Issue: Under U.S. bankruptcy law, when are a creditor’s claims for unpaid amounts time-barred by a statute of limitations?
|Area of Law:||Bankruptcy & Creditors Rights|
|Keywords:||Cause of action to collect a debt; Statute of limitations; Creditor|
|Cited Cases:||351 F.2d 884; 849 F.2d 354|
|Cited Statutes:||Minnesota Statute § 541.05|
Minnesota Statute § 541.05 provides a six-year statute of limitations in collecting a debt; however, a cause of actionFN1 to collect a debt accrues “when the creditor accelerates the debt, not when the default or other event on which acceleration is based occurs.” See 16 Causes of Action 391, Cause of Action to Accelerate Maturity of Debt § 23 (2012); United States v. Feterl, 849 F.2d 354 (8th Cir. 1998). In the Feterl case, for instance, the court held that a claim on a guaranty of a loan made by the Economic Development Administration (EDA) did not accrue until the EDA took affirmative action to make it known to the borrower that the EDA had exercised its option to accelerate. Id. at 356-57.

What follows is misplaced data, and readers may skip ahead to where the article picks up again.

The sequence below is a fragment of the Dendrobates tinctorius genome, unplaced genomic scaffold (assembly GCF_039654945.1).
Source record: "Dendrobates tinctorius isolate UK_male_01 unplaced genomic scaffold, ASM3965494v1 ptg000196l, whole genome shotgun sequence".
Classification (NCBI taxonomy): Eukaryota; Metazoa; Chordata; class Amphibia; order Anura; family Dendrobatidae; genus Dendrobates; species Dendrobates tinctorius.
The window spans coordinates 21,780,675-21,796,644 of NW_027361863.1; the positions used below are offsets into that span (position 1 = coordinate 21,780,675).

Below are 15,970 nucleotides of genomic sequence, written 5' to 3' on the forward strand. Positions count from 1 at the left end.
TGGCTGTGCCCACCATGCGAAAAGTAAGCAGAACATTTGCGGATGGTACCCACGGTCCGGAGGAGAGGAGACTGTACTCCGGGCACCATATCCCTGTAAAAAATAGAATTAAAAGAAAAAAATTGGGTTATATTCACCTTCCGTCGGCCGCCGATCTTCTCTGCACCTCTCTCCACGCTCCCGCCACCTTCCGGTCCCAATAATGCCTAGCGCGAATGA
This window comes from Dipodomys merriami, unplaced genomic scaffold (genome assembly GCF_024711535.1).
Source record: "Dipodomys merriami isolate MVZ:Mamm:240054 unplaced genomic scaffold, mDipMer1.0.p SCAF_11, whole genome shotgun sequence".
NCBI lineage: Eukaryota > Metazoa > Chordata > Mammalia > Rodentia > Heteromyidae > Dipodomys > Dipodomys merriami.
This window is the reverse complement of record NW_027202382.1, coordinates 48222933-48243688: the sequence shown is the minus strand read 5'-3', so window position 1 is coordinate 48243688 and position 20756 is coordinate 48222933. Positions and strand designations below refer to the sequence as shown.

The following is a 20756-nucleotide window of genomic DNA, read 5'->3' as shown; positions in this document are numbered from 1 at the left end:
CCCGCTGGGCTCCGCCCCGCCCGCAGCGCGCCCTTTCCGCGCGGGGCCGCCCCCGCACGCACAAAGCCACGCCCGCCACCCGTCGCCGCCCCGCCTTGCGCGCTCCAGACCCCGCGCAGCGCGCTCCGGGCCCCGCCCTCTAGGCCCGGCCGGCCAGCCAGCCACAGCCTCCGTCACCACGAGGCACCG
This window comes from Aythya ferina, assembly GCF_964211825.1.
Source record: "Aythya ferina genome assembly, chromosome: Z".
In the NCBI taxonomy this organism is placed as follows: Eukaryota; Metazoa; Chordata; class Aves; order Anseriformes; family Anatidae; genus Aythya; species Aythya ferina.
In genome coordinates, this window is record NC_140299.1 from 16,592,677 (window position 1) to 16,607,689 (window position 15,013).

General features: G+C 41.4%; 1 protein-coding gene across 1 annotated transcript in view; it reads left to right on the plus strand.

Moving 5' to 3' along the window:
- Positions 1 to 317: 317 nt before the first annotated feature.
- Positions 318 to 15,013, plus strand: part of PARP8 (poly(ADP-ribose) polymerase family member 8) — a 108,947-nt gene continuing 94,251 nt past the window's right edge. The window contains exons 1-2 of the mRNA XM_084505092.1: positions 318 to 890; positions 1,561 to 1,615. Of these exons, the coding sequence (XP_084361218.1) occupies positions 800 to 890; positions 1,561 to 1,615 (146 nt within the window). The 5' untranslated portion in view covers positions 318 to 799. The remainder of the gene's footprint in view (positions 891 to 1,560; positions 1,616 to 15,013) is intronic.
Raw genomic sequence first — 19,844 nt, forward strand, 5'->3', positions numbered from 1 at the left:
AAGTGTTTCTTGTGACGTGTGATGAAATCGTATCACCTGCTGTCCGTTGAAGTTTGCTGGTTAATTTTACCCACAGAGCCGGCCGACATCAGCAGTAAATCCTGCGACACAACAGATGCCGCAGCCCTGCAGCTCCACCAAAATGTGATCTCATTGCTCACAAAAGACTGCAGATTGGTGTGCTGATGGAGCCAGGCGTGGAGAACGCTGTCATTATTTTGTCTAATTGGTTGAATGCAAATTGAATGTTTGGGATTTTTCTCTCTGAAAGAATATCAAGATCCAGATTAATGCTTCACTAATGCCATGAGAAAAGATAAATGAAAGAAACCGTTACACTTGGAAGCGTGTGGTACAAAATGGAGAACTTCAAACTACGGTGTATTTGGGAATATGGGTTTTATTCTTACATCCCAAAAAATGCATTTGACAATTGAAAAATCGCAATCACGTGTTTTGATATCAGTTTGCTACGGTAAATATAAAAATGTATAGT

FN1 The terms “cause of action” and “claim” are often used interchangeably. See, e.g., Comsat Corp. v. St. Paul Mercury Ins. Co., No. Civ. 97–2236, 1998 U.S. Dist. LEXIS 2916, *9, (D. Minn. Mar. 6, 1998) (Alsop, J.) (quoting Rhodes v. Jones, 351 F.2d 884, 886-87 (8th Cir. 1965)) (stating that “‘[c]ause of action’ and ‘claim’ are loosely defined terms, and have been interpreted as interchangeable by the Eighth Circuit”; “[a] ’cause of action’ is a situation or state of facts which entitles a party to sustain an action and gives him the right to seek judicial interference in his behalf,” and “the word ‘claim’ denotes the same […]